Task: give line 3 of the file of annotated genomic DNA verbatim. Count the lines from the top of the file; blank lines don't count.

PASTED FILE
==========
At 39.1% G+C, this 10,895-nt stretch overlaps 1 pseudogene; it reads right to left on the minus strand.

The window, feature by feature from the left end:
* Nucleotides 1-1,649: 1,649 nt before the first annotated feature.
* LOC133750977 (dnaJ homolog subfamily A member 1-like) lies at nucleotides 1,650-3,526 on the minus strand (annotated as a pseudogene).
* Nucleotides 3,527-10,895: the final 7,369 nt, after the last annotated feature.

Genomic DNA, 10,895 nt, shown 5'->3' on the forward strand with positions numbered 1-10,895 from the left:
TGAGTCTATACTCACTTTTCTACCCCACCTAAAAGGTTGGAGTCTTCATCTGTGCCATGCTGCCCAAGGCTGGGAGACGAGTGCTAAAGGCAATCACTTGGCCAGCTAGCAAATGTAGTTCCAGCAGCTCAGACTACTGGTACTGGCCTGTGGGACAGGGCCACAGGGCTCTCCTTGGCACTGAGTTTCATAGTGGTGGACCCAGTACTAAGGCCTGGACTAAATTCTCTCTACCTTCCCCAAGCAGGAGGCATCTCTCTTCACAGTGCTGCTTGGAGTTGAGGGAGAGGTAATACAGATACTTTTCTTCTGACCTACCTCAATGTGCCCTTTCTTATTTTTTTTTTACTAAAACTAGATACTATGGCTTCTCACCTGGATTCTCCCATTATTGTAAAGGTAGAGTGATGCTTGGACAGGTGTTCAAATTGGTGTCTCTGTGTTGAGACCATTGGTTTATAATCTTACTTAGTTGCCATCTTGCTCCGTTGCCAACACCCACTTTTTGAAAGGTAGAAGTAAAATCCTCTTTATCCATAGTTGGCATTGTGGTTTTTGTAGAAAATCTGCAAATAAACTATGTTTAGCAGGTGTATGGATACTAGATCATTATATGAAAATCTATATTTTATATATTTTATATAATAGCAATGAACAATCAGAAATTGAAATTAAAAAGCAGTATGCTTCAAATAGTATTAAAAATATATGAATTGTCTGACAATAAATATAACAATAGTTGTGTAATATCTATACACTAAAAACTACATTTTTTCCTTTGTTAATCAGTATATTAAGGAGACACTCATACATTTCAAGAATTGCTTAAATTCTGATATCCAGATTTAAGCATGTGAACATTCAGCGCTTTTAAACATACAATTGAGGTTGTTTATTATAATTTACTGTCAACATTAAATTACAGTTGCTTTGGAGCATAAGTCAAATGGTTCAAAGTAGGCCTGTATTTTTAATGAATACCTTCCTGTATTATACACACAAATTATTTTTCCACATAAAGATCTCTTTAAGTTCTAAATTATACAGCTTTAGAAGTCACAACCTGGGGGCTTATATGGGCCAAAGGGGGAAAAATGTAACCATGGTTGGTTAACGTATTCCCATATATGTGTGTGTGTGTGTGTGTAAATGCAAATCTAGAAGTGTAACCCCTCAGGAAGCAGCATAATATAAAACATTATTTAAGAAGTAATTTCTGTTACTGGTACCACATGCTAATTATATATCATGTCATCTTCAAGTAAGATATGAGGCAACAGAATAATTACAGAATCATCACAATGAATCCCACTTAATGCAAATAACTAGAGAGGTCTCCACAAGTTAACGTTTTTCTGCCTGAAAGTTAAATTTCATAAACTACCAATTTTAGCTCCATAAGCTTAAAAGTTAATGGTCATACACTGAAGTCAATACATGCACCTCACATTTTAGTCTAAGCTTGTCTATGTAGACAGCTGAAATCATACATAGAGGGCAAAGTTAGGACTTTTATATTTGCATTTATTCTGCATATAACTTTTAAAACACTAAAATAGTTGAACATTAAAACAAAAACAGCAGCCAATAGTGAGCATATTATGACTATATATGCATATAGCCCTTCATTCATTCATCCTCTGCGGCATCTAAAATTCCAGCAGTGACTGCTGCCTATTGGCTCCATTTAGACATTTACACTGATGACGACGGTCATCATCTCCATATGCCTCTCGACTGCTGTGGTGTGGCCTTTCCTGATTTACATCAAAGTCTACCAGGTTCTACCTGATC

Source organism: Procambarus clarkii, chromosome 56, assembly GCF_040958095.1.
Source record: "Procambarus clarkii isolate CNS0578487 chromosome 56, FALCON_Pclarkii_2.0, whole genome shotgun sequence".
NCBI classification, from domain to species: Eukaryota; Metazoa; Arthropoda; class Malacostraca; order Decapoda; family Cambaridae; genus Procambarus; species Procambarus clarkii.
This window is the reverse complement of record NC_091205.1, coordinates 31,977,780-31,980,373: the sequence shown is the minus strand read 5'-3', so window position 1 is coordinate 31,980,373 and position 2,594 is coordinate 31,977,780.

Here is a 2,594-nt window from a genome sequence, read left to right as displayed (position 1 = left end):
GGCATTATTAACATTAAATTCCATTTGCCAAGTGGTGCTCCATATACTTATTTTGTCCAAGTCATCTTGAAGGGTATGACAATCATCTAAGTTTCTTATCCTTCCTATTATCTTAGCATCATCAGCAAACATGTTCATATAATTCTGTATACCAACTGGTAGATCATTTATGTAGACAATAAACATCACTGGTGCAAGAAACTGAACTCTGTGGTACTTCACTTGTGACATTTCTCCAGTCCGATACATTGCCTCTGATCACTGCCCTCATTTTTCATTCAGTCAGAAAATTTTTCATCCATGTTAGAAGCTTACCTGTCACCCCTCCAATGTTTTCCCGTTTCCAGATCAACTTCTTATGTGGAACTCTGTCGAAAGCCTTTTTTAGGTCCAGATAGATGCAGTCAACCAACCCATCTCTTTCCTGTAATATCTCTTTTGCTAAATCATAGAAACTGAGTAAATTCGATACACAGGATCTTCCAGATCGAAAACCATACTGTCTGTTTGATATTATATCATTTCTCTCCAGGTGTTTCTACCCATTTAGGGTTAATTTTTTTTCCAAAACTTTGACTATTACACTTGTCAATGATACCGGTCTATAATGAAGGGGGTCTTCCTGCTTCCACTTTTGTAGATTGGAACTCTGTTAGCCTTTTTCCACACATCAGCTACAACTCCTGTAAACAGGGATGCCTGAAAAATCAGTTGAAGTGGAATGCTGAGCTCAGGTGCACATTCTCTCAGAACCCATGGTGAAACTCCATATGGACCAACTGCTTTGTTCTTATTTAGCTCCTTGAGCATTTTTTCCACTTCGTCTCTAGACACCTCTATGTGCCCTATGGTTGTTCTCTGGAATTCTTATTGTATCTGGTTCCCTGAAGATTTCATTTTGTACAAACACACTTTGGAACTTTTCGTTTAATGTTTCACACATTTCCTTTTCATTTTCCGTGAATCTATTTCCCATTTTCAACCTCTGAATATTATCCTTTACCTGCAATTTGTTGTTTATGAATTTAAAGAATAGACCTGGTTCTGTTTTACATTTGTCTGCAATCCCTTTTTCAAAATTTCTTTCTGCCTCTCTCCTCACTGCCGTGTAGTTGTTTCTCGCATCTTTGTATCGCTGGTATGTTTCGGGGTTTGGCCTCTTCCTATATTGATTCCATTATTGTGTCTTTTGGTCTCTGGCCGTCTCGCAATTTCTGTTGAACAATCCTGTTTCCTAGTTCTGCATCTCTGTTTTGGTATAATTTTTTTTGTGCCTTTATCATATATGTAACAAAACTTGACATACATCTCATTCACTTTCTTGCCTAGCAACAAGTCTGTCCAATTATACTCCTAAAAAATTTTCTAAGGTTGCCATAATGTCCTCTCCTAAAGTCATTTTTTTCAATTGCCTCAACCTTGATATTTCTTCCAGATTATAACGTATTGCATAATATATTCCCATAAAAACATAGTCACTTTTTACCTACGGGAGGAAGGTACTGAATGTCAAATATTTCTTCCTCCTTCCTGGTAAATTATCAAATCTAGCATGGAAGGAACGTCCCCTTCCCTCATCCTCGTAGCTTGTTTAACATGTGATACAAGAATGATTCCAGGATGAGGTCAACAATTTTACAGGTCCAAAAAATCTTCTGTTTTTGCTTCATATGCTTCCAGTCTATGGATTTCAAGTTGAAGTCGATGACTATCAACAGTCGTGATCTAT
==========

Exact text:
* Nucleotides 1-1,649: 1,649 nt before the first annotated feature.